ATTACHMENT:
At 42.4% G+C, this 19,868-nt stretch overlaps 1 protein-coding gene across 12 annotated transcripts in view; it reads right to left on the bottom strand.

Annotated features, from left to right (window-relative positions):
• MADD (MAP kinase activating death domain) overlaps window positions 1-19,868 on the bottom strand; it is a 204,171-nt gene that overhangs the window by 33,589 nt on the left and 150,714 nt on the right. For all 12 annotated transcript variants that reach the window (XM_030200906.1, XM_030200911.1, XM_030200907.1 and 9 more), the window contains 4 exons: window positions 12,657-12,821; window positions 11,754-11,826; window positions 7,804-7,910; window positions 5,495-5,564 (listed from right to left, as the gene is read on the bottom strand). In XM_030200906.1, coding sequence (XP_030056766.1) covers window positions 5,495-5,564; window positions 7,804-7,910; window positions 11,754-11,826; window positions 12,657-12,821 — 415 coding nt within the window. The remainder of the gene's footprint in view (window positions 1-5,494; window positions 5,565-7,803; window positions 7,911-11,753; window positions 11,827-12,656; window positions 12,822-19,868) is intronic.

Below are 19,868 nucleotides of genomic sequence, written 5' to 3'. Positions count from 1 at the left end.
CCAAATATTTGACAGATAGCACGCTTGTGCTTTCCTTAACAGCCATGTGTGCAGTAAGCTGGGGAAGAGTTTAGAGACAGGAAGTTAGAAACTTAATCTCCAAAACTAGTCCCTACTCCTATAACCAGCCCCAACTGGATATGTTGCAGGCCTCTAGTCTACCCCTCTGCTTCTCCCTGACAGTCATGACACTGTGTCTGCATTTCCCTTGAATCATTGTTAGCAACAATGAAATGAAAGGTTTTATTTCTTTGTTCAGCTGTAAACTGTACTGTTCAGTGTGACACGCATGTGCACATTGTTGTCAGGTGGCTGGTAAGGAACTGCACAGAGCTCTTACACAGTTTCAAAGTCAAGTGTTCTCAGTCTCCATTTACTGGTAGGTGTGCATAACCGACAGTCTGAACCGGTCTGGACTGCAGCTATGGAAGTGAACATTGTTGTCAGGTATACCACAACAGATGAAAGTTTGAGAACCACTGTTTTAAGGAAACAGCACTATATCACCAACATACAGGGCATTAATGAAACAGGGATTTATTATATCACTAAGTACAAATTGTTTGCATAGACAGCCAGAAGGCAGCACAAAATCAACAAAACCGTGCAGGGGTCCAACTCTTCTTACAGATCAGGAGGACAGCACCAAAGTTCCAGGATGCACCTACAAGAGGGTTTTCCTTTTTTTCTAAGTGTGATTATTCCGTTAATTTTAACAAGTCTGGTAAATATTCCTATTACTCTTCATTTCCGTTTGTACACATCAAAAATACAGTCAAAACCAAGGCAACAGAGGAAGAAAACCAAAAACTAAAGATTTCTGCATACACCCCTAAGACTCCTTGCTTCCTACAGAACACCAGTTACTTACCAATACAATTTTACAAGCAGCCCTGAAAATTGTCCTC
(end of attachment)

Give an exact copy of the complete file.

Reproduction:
At 42.4% G+C, this 19,868-nt stretch overlaps 1 protein-coding gene across 12 annotated transcripts in view; it reads right to left on the bottom strand.

Annotated features, from left to right (window-relative positions):
• MADD (MAP kinase activating death domain) overlaps window positions 1-19,868 on the bottom strand; it is a 204,171-nt gene that overhangs the window by 33,589 nt on the left and 150,714 nt on the right. For all 12 annotated transcript variants that reach the window (XM_030200906.1, XM_030200911.1, XM_030200907.1 and 9 more), the window contains 4 exons: window positions 12,657-12,821; window positions 11,754-11,826; window positions 7,804-7,910; window positions 5,495-5,564 (listed from right to left, as the gene is read on the bottom strand). In XM_030200906.1, coding sequence (XP_030056766.1) covers window positions 5,495-5,564; window positions 7,804-7,910; window positions 11,754-11,826; window positions 12,657-12,821 — 415 coding nt within the window. The remainder of the gene's footprint in view (window positions 1-5,494; window positions 5,565-7,803; window positions 7,911-11,753; window positions 11,827-12,656; window positions 12,822-19,868) is intronic.

Below are 19,868 nucleotides of genomic sequence, written 5' to 3'. Positions count from 1 at the left end.
CCAAATATTTGACAGATAGCACGCTTGTGCTTTCCTTAACAGCCATGTGTGCAGTAAGCTGGGGAAGAGTTTAGAGACAGGAAGTTAGAAACTTAATCTCCAAAACTAGTCCCTACTCCTATAACCAGCCCCAACTGGATATGTTGCAGGCCTCTAGTCTACCCCTCTGCTTCTCCCTGACAGTCATGACACTGTGTCTGCATTTCCCTTGAATCATTGTTAGCAACAATGAAATGAAAGGTTTTATTTCTTTGTTCAGCTGTAAACTGTACTGTTCAGTGTGACACGCATGTGCACATTGTTGTCAGGTGGCTGGTAAGGAACTGCACAGAGCTCTTACACAGTTTCAAAGTCAAGTGTTCTCAGTCTCCATTTACTGGTAGGTGTGCATAACCGACAGTCTGAACCGGTCTGGACTGCAGCTATGGAAGTGAACATTGTTGTCAGGTATACCACAACAGATGAAAGTTTGAGAACCACTGTTTTAAGGAAACAGCACTATATCACCAACATACAGGGCATTAATGAAACAGGGATTTATTATATCACTAAGTACAAATTGTTTGCATAGACAGCCAGAAGGCAGCACAAAATCAACAAAACCGTGCAGGGGTCCAACTCTTCTTACAGATCAGGAGGACAGCACCAAAGTTCCAGGATGCACCTACAAGAGGGTTTTCCTTTTTTTCTAAGTGTGATTATTCCGTTAATTTTAACAAGTCTGGTAAATATTCCTATTACTCTTCATTTCCGTTTGTACACATCAAAAATACAGTCAAAACCAAGGCAACAGAGGAAGAAAACCAAAAACTAAAGATTTCTGCATACACCCCTAAGACTCCTTGCTTCCTACAGAACACCAGTTACTTACCAATACAATTTTACAAGCAGCCCTGAAAATTGTCCTC